Mount Sinai uses a neuroendovascular procedure called petrosal sinus sampling to diagnose and treat patients who have an abnormally high level of the steroid cortisol in their bloodstream (Cushing’s syndrome). This much cortisol can produce life-threatening complications, such as uncontrolled blood pressure or diabetes.
In order to treat Cushing’s syndrome, it is important to establish the source of excessive hormone production. Diagnosing the cause of elevated cortisol levels can be difficult because in many cases nothing shows up in radiographic tests. A benign pituitary tumor (Cushing’s disease), however, is a common cause.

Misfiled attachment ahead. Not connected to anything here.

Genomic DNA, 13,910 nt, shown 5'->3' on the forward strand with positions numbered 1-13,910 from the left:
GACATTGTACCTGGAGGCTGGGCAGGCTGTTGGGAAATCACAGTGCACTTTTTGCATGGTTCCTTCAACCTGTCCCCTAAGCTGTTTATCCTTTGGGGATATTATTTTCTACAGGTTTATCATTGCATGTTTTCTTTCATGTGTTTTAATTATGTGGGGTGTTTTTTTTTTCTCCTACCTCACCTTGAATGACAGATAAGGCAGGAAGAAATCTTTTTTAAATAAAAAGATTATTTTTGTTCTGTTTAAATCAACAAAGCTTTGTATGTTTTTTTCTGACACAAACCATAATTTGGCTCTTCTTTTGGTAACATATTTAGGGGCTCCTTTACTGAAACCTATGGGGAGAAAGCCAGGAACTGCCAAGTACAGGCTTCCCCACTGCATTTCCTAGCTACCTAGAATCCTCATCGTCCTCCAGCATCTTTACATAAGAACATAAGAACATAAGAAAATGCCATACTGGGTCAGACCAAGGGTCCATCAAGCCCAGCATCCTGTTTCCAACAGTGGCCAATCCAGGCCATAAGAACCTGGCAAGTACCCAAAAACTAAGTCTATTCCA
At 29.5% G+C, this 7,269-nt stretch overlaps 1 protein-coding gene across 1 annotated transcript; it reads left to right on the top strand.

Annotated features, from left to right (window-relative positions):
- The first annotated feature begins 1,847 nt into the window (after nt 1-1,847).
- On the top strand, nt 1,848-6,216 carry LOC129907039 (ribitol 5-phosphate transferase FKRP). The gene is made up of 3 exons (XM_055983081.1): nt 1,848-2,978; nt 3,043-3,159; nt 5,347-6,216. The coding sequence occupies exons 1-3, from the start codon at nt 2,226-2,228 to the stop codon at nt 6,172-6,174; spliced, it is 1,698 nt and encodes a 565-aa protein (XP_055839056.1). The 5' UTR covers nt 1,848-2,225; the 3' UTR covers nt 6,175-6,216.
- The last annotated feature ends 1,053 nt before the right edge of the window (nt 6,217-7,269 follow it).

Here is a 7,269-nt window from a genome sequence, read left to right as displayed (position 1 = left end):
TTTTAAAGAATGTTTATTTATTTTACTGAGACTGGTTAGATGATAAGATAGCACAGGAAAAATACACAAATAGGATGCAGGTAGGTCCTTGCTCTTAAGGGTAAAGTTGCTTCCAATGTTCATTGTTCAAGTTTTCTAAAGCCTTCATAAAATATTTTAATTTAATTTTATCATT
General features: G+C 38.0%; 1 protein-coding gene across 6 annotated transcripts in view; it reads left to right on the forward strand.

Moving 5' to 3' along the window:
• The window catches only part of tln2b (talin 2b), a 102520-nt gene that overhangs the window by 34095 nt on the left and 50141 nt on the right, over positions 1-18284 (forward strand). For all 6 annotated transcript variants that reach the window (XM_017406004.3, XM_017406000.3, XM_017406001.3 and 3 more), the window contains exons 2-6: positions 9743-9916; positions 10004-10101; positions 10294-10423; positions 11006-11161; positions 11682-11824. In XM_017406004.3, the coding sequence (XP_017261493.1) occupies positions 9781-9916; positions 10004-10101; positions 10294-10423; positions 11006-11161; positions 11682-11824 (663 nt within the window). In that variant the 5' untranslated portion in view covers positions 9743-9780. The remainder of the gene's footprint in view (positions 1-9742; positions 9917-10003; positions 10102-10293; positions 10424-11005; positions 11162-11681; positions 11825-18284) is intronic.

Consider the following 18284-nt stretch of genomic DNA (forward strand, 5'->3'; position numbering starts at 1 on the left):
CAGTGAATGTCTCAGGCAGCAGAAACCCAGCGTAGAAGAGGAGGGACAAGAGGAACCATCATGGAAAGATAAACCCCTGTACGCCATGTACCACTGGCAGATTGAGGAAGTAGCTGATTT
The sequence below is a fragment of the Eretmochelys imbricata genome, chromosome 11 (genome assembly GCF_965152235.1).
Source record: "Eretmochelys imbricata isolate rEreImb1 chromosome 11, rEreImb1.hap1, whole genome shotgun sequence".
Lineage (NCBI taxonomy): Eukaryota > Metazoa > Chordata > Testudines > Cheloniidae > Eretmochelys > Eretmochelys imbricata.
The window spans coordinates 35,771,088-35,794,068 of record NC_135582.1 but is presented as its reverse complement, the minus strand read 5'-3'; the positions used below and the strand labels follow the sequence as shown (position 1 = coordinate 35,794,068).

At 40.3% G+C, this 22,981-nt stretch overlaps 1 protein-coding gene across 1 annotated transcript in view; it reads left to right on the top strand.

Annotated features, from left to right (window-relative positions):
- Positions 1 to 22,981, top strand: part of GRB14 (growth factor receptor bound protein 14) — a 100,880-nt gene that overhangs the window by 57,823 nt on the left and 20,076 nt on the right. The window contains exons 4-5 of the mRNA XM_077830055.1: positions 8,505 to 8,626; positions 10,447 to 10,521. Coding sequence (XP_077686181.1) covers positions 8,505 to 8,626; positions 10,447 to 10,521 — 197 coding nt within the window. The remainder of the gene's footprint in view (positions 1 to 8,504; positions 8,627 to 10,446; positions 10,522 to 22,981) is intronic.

If your doctor suspects Cushing’s disease but no tumor is visible on a high quality MRI, petrosal sinus sampling can help confirm the tumor’s presence and determine on which side of the pituitary gland the tumor resides.
Petrosal sinus sampling entails threading a small catheter from the femoral vein in the groin to the main veins draining from the pituitary gland. The procedure allows direct sampling of the blood from either side of the pituitary gland before it mixes with blood from other parts of the body. The results will determine whether the pituitary gland is, in fact, the source of the Cushing’s, and therefore, whether pituitary surgery will be helpful. The study takes about two hours, and patients can go home the same day.
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